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I'm using subprocess to run a Unix process and then capture the output. Like so:

command_process = subprocess.Popen(
    [command],
    shell=True,
    stdin=subprocess.PIPE,
    stdout=subprocess.PIPE,
    stderr=subprocess.STDOUT,
)

command_output = command_process.communicate()[0]

log_file = open('command.log', 'a')
log_file.write(command_output)
log_file.write('\n')
log_file.close()

I'm saving the output of the process to a variable, command_output, which gets dumped into the command.log file.

  • How does python store data in variables?
    • Are they in a memory buffer, or are variable values written to disk?
  • Is it risky to do this if the output is VERY large?
  • What are safer alternatives?
share|improve this question

marked as duplicate by Corey Goldberg, damienfrancois, kroolik, Lajos Veres, Luc M Dec 15 '13 at 16:21

This question has been asked before and already has an answer. If those answers do not fully address your question, please ask a new question.

    
\@CoreyGoldberg The post you refer to Using subprocess.Popen for Process with Large Output gives a good answer to my third bullet (see MarkRoddy's answer there). It doesn't really get to the first two bullets. @jazzpi does an excellent job, though. –  Seabiscuit Dec 15 '13 at 14:52

1 Answer 1

up vote 1 down vote accepted
  • Are variables in a memory buffer, or are variable values written to disk?

Variables are in a memory buffer. You can see this (on Linux) by running (if you only have one running python process)

pidof python | awk '{print "lsof -a -p "$1}' | bash

Sample output:

COMMAND   PID   USER   FD   TYPE DEVICE SIZE/OFF   NODE NAME
python  19858 jazzpi  cwd    DIR    8,1    12288 135854 /home/jazzpi
python  19858 jazzpi  rtd    DIR    8,1     4096      2 /
python  19858 jazzpi  txt    REG    8,1  2728836 532918 /usr/bin/python2.7
python  19858 jazzpi  mem    REG    8,1   125424     57 /lib/i386-linux-gnu/libtinfo.so.5.9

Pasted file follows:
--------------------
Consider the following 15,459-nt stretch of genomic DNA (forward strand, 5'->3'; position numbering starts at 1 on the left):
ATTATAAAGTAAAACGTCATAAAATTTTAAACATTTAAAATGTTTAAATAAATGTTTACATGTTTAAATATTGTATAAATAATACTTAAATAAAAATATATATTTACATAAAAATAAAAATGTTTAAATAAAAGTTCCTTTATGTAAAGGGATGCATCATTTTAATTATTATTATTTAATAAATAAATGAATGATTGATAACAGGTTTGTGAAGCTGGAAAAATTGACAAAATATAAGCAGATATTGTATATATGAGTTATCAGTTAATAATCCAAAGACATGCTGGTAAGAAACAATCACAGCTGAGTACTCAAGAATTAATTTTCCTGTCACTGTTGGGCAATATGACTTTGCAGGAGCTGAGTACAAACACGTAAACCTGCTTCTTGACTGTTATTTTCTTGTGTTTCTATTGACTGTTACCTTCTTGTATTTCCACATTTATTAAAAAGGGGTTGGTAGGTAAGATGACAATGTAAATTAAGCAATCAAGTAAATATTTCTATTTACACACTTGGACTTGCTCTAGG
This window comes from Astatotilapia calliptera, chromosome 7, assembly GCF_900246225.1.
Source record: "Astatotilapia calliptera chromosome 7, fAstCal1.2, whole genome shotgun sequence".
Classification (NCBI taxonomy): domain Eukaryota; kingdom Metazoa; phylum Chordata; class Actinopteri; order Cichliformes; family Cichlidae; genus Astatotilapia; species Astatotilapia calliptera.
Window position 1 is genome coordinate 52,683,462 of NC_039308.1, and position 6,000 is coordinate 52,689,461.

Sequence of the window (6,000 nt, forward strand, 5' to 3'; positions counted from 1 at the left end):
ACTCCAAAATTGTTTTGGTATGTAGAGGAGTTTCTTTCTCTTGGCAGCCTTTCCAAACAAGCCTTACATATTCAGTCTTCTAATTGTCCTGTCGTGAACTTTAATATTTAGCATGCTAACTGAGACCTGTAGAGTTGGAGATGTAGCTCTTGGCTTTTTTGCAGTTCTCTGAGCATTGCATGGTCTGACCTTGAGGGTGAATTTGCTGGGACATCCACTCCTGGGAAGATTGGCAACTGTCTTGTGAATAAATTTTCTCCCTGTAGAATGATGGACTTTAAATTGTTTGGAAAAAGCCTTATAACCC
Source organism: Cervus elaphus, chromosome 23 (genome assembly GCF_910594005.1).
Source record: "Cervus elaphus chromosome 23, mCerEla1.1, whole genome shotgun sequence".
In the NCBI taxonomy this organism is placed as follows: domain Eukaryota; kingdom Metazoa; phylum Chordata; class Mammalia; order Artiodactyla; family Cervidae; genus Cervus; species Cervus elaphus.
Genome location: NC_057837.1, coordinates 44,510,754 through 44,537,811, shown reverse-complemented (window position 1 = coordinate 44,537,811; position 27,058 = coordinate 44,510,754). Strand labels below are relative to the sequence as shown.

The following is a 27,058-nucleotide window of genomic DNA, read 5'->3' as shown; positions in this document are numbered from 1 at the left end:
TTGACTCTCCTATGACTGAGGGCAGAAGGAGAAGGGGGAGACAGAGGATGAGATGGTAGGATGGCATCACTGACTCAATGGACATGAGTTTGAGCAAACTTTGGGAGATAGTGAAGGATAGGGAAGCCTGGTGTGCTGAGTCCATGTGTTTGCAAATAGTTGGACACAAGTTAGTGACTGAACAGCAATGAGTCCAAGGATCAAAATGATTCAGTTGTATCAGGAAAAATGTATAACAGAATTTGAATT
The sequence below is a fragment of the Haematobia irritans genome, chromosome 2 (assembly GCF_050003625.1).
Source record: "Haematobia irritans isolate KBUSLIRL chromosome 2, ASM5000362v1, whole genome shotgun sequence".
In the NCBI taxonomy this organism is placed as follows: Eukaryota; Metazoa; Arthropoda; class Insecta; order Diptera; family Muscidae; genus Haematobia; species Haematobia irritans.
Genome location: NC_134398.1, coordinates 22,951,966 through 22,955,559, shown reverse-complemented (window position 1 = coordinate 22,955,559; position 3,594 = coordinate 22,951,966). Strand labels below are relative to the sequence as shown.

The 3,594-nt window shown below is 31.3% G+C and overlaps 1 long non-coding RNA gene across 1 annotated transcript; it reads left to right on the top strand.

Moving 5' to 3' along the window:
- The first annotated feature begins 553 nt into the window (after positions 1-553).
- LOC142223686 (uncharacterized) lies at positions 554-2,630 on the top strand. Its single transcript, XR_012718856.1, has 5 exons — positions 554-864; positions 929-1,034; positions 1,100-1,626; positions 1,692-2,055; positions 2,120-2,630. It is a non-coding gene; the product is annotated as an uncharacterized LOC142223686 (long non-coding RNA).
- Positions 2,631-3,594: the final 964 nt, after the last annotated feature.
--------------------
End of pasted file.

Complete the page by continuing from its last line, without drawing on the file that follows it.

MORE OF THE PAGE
python  19858 jazzpi  mem    REG    8,1   247008    237 /lib/i386-linux-gnu/libreadline.so.6.2
python  19858 jazzpi  mem    REG    8,1    21648 131133 /usr/lib/python2.7/lib-dynload/readline.so
python  19858 jazzpi  mem    REG    8,1  2965552 530650 /usr/lib/locale/locale-archive
python  19858 jazzpi  mem    REG    8,1   114788     13 /lib/i386-linux-gnu/libgcc_s.so.1
python  19858 jazzpi  mem    REG    8,1  1437864   4337 /lib/i386-linux-gnu/i686/cmov/libc-2.13.so
python  19858 jazzpi  mem    REG    8,1   148996   4334 /lib/i386-linux-gnu/i686/cmov/libm-2.13.so
python  19858 jazzpi  mem    REG    8,1    95896    129 /lib/i386-linux-gnu/libz.so.1.2.7
python  19858 jazzpi  mem    REG    8,1     9800   4326 /lib/i386-linux-gnu/i686/cmov/libutil-2.13.so
python  19858 jazzpi  mem    REG    8,1     9844   4330 /lib/i386-linux-gnu/i686/cmov/libdl-2.13.so
python  19858 jazzpi  mem    REG    8,1   117009   4327 /lib/i386-linux-gnu/i686/cmov/libpthread-2.13.so
python  19858 jazzpi  mem    REG    8,1    26064 523330 /usr/lib/i386-linux-gnu/gconv/gconv-modules.cache
python  19858 jazzpi  mem    REG    8,1   117960     35 /lib/i386-linux-gnu/ld-2.13.so
python  19858 jazzpi    0u   CHR  136,3      0t0      6 /dev/pts/3
python  19858 jazzpi    1u   CHR  136,3      0t0      6 /dev/pts/3
python  19858 jazzpi    2u   CHR  136,3      0t0      6 /dev/pts/3

You can see it doesn't open any files to write to them. Also, from StackOverflow description of tag variable:

A variable is a named data storage location in memory.

However, when your computer is running out of memory, it can write contents of the RAM to the disk (i. e. pagefile.sys on Windows, swap partition on Linux). This also usually happens when you send your OS into Hibernate mode.

  • Is it risky to do this if the output is VERY large?

Writing to swap is a last resort of your OS and is something you should try to avoid, since reading from disk is a LOT slower than reading from RAM (also see Teach yourself programming in 10 years).

  • What are safer alternatives?

So if you're dealing with huge outputs that are big enough to possibly overflow your PC's RAM, you should consider dumping that data to a temporary file on your disk periodically (e. g. every 10MB or so), if possible.

If you want to read from an output stream, I'd also recommend you have a look at this.

share|improve this answer
    
Appreciate the clarification. CoreyGoldberg brought up this post Using subprocess.Popen for Process with Large Output where subprocess writes straight to a file (see MarkRoddy's answer there). –  Seabiscuit Dec 15 '13 at 14:56

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